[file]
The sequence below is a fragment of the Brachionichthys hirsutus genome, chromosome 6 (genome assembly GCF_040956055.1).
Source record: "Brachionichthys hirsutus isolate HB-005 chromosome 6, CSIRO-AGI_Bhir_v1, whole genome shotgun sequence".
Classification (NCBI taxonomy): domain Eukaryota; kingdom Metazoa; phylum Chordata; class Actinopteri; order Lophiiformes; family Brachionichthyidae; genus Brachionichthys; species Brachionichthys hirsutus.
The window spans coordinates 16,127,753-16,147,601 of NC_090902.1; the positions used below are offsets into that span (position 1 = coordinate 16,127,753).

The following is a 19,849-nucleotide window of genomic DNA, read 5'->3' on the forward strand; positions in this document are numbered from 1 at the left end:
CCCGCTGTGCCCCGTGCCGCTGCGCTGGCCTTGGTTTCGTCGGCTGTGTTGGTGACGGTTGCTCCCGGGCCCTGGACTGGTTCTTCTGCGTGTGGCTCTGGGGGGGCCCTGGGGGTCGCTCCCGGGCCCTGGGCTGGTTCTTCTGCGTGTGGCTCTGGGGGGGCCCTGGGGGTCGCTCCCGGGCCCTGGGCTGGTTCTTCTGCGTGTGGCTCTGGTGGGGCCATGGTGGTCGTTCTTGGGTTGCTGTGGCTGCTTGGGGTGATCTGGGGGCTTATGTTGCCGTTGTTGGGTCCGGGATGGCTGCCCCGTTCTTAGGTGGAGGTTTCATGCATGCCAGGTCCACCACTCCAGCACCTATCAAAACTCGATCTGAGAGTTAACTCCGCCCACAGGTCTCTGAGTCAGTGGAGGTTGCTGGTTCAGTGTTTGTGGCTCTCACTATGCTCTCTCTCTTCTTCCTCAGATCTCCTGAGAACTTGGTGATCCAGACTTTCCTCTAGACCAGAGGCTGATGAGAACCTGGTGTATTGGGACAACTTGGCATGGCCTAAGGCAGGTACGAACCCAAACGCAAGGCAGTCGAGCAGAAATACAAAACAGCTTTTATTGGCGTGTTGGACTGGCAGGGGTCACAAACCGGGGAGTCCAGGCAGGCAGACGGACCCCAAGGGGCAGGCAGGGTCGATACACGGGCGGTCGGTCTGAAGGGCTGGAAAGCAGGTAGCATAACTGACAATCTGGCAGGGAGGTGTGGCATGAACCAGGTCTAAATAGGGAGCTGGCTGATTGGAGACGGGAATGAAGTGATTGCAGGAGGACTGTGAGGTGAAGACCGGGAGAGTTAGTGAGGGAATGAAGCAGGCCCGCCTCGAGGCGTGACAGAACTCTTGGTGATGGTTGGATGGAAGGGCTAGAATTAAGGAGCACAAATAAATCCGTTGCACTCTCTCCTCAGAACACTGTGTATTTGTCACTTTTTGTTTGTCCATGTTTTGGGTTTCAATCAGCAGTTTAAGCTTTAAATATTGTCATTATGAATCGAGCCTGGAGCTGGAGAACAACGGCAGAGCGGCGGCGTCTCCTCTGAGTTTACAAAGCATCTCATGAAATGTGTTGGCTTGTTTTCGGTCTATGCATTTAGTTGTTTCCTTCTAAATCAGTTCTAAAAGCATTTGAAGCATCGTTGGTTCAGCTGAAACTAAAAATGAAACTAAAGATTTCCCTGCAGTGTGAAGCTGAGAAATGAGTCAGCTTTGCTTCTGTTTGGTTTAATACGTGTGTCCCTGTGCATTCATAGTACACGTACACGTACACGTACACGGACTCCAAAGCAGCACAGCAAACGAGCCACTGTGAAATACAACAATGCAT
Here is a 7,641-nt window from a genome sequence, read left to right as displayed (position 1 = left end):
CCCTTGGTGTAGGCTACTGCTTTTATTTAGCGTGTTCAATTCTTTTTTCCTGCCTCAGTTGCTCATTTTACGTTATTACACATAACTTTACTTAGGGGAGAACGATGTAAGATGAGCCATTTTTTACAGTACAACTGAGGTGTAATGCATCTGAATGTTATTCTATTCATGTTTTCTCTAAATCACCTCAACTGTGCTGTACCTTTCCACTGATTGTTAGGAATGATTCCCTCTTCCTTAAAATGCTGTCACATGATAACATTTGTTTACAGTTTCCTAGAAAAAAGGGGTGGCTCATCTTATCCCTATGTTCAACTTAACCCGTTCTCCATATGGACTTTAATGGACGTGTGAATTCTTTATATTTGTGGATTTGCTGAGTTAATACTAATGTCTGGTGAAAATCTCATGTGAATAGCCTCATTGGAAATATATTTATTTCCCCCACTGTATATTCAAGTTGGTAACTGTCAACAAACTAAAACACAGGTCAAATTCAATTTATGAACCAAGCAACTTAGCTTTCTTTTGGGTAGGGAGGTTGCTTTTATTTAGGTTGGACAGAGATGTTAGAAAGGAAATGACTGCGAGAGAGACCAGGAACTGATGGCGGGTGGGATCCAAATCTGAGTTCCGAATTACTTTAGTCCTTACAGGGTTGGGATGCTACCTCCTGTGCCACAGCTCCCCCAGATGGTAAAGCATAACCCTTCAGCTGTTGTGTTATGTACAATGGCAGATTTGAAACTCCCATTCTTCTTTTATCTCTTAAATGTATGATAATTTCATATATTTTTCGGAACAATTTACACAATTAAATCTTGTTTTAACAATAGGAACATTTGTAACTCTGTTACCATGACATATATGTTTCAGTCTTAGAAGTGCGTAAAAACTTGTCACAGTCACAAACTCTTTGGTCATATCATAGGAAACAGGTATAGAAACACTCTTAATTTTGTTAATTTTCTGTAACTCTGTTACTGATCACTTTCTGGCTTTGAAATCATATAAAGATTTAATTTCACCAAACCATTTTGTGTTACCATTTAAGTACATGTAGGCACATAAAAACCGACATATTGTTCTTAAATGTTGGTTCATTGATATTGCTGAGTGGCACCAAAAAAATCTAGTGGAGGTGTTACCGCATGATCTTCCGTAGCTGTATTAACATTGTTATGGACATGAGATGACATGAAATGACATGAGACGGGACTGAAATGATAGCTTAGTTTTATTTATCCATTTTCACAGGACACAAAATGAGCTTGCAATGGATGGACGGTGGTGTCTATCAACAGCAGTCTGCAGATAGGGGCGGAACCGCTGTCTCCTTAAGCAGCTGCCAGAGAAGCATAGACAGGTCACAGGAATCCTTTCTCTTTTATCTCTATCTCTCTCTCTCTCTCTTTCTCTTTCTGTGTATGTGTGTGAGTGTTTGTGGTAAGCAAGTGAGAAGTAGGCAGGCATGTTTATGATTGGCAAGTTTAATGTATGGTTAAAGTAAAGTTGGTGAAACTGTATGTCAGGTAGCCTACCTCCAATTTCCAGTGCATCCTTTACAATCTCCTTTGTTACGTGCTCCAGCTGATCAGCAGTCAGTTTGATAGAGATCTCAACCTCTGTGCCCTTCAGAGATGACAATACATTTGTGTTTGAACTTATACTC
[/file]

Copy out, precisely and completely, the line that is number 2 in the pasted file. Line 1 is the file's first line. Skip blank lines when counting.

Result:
Source record: "Brachionichthys hirsutus isolate HB-005 chromosome 6, CSIRO-AGI_Bhir_v1, whole genome shotgun sequence".